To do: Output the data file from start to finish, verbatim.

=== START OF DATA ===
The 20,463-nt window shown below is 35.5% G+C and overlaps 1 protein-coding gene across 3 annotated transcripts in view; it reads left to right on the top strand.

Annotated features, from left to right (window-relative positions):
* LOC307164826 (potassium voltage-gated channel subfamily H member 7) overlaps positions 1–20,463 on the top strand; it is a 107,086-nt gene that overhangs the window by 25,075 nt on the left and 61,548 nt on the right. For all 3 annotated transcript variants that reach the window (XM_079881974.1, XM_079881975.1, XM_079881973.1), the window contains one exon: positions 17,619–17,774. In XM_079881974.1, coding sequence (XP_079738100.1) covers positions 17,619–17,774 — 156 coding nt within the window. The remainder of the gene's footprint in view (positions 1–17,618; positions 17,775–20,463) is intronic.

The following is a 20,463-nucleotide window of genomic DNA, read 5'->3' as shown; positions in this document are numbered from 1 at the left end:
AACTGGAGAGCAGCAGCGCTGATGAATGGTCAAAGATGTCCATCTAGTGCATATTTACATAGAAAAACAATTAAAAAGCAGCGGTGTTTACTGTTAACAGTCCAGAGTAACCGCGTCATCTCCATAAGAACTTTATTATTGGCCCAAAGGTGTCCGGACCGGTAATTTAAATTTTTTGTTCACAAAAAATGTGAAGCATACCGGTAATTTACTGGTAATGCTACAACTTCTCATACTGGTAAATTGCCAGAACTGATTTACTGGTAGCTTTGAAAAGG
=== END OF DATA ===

The 20,463-nt window shown below is 35.5% G+C and overlaps 1 protein-coding gene across 3 annotated transcripts in view; it reads left to right on the top strand.

Annotated features, from left to right (window-relative positions):
* LOC307164826 (potassium voltage-gated channel subfamily H member 7) overlaps positions 1–20,463 on the top strand; it is a 107,086-nt gene that overhangs the window by 25,075 nt on the left and 61,548 nt on the right. For all 3 annotated transcript variants that reach the window (XM_079881974.1, XM_079881975.1, XM_079881973.1), the window contains one exon: positions 17,619–17,774. In XM_079881974.1, coding sequence (XP_079738100.1) covers positions 17,619–17,774 — 156 coding nt within the window. The remainder of the gene's footprint in view (positions 1–17,618; positions 17,775–20,463) is intronic.

The following is a 20,463-nucleotide window of genomic DNA, read 5'->3' as shown; positions in this document are numbered from 1 at the left end:
AACTGGAGAGCAGCAGCGCTGATGAATGGTCAAAGATGTCCATCTAGTGCATATTTACATAGAAAAACAATTAAAAAGCAGCGGTGTTTACTGTTAACAGTCCAGAGTAACCGCGTCATCTCCATAAGAACTTTATTATTGGCCCAAAGGTGTCCGGACCGGTAATTTAAATTTTTTGTTCACAAAAAATGTGAAGCATACCGGTAATTTACTGGTAATGCTACAACTTCTCATACTGGTAAATTGCCAGAACTGATTTACTGGTAGCTTTGAAAAGG